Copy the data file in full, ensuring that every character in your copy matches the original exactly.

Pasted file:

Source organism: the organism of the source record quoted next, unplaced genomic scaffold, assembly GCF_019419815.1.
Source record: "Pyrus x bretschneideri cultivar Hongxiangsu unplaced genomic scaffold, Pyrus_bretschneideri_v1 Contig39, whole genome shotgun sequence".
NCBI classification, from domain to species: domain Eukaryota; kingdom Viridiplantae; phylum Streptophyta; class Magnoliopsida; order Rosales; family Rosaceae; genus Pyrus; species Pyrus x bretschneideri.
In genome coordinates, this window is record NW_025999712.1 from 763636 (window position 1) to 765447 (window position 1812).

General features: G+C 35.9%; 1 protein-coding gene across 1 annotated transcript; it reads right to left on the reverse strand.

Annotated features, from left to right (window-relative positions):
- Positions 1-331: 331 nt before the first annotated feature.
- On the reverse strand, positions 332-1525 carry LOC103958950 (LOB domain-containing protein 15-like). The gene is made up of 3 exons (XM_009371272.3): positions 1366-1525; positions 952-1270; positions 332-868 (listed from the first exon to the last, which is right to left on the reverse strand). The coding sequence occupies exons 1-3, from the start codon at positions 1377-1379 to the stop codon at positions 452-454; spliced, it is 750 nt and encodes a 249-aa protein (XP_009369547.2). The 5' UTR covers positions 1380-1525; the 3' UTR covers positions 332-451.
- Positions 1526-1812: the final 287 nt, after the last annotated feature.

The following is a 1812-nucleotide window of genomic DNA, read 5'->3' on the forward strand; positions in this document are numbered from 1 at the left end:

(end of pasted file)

Source organism: the organism of the source record quoted next, unplaced genomic scaffold, assembly GCF_019419815.1.
Source record: "Pyrus x bretschneideri cultivar Hongxiangsu unplaced genomic scaffold, Pyrus_bretschneideri_v1 Contig39, whole genome shotgun sequence".
NCBI classification, from domain to species: domain Eukaryota; kingdom Viridiplantae; phylum Streptophyta; class Magnoliopsida; order Rosales; family Rosaceae; genus Pyrus; species Pyrus x bretschneideri.
In genome coordinates, this window is record NW_025999712.1 from 763636 (window position 1) to 765447 (window position 1812).

General features: G+C 35.9%; 1 protein-coding gene across 1 annotated transcript; it reads right to left on the reverse strand.

Annotated features, from left to right (window-relative positions):
- Positions 1-331: 331 nt before the first annotated feature.
- On the reverse strand, positions 332-1525 carry LOC103958950 (LOB domain-containing protein 15-like). The gene is made up of 3 exons (XM_009371272.3): positions 1366-1525; positions 952-1270; positions 332-868 (listed from the first exon to the last, which is right to left on the reverse strand). The coding sequence occupies exons 1-3, from the start codon at positions 1377-1379 to the stop codon at positions 452-454; spliced, it is 750 nt and encodes a 249-aa protein (XP_009369547.2). The 5' UTR covers positions 1380-1525; the 3' UTR covers positions 332-451.
- Positions 1526-1812: the final 287 nt, after the last annotated feature.

The following is a 1812-nucleotide window of genomic DNA, read 5'->3' on the forward strand; positions in this document are numbered from 1 at the left end: